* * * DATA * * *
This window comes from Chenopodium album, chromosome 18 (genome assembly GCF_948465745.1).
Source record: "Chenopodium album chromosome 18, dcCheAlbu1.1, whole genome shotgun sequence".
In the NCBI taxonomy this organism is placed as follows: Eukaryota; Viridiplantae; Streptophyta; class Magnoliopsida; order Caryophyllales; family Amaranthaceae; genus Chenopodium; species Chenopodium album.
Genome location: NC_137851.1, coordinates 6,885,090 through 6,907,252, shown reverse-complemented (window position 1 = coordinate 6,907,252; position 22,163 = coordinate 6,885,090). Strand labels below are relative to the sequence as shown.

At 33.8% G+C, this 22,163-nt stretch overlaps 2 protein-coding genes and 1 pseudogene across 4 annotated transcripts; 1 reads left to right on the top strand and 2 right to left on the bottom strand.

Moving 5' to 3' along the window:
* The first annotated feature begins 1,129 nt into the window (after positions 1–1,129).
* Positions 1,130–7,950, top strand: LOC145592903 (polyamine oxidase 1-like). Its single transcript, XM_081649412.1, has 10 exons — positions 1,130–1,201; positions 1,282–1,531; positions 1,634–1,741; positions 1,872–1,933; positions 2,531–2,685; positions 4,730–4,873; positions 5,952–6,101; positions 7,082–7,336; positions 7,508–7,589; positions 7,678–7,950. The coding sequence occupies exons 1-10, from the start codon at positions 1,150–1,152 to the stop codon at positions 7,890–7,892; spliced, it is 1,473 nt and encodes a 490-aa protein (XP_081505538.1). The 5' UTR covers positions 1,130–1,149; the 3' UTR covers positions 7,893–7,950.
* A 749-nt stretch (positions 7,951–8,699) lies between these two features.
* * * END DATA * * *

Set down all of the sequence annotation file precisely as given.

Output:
This window comes from Chenopodium album, chromosome 18 (genome assembly GCF_948465745.1).
Source record: "Chenopodium album chromosome 18, dcCheAlbu1.1, whole genome shotgun sequence".
In the NCBI taxonomy this organism is placed as follows: Eukaryota; Viridiplantae; Streptophyta; class Magnoliopsida; order Caryophyllales; family Amaranthaceae; genus Chenopodium; species Chenopodium album.
Genome location: NC_137851.1, coordinates 6,885,090 through 6,907,252, shown reverse-complemented (window position 1 = coordinate 6,907,252; position 22,163 = coordinate 6,885,090). Strand labels below are relative to the sequence as shown.

At 33.8% G+C, this 22,163-nt stretch overlaps 2 protein-coding genes and 1 pseudogene across 4 annotated transcripts; 1 reads left to right on the top strand and 2 right to left on the bottom strand.

Moving 5' to 3' along the window:
* The first annotated feature begins 1,129 nt into the window (after positions 1–1,129).
* Positions 1,130–7,950, top strand: LOC145592903 (polyamine oxidase 1-like). Its single transcript, XM_081649412.1, has 10 exons — positions 1,130–1,201; positions 1,282–1,531; positions 1,634–1,741; positions 1,872–1,933; positions 2,531–2,685; positions 4,730–4,873; positions 5,952–6,101; positions 7,082–7,336; positions 7,508–7,589; positions 7,678–7,950. The coding sequence occupies exons 1-10, from the start codon at positions 1,150–1,152 to the stop codon at positions 7,890–7,892; spliced, it is 1,473 nt and encodes a 490-aa protein (XP_081505538.1). The 5' UTR covers positions 1,130–1,149; the 3' UTR covers positions 7,893–7,950.
* A 749-nt stretch (positions 7,951–8,699) lies between these two features.